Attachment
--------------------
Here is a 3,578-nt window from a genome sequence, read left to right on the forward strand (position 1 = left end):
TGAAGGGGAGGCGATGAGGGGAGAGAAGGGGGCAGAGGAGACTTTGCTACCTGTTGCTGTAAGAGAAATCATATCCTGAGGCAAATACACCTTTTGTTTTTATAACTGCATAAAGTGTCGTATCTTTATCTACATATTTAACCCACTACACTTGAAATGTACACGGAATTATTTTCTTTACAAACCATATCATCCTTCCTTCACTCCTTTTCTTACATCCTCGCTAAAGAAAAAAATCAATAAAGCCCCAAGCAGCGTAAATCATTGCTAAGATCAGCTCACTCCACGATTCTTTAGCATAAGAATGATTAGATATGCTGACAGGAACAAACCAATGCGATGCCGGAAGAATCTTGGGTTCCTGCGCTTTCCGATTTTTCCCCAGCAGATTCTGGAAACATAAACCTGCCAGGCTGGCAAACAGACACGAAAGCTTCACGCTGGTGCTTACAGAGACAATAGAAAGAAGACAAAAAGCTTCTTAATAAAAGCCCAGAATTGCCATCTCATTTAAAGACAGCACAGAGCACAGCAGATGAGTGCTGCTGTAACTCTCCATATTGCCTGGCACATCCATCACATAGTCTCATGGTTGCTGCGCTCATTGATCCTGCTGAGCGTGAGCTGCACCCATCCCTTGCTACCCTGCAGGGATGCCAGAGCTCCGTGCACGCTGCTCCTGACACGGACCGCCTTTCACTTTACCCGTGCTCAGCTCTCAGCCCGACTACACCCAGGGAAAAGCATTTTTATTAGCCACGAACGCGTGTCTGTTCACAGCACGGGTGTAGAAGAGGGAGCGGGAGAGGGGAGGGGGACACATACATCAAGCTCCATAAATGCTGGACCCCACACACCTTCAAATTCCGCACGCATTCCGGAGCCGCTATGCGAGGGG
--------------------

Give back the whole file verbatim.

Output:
Here is a 3,578-nt window from a genome sequence, read left to right on the forward strand (position 1 = left end):
TGAAGGGGAGGCGATGAGGGGAGAGAAGGGGGCAGAGGAGACTTTGCTACCTGTTGCTGTAAGAGAAATCATATCCTGAGGCAAATACACCTTTTGTTTTTATAACTGCATAAAGTGTCGTATCTTTATCTACATATTTAACCCACTACACTTGAAATGTACACGGAATTATTTTCTTTACAAACCATATCATCCTTCCTTCACTCCTTTTCTTACATCCTCGCTAAAGAAAAAAATCAATAAAGCCCCAAGCAGCGTAAATCATTGCTAAGATCAGCTCACTCCACGATTCTTTAGCATAAGAATGATTAGATATGCTGACAGGAACAAACCAATGCGATGCCGGAAGAATCTTGGGTTCCTGCGCTTTCCGATTTTTCCCCAGCAGATTCTGGAAACATAAACCTGCCAGGCTGGCAAACAGACACGAAAGCTTCACGCTGGTGCTTACAGAGACAATAGAAAGAAGACAAAAAGCTTCTTAATAAAAGCCCAGAATTGCCATCTCATTTAAAGACAGCACAGAGCACAGCAGATGAGTGCTGCTGTAACTCTCCATATTGCCTGGCACATCCATCACATAGTCTCATGGTTGCTGCGCTCATTGATCCTGCTGAGCGTGAGCTGCACCCATCCCTTGCTACCCTGCAGGGATGCCAGAGCTCCGTGCACGCTGCTCCTGACACGGACCGCCTTTCACTTTACCCGTGCTCAGCTCTCAGCCCGACTACACCCAGGGAAAAGCATTTTTATTAGCCACGAACGCGTGTCTGTTCACAGCACGGGTGTAGAAGAGGGAGCGGGAGAGGGGAGGGGGACACATACATCAAGCTCCATAAATGCTGGACCCCACACACCTTCAAATTCCGCACGCATTCCGGAGCCGCTATGCGAGGGG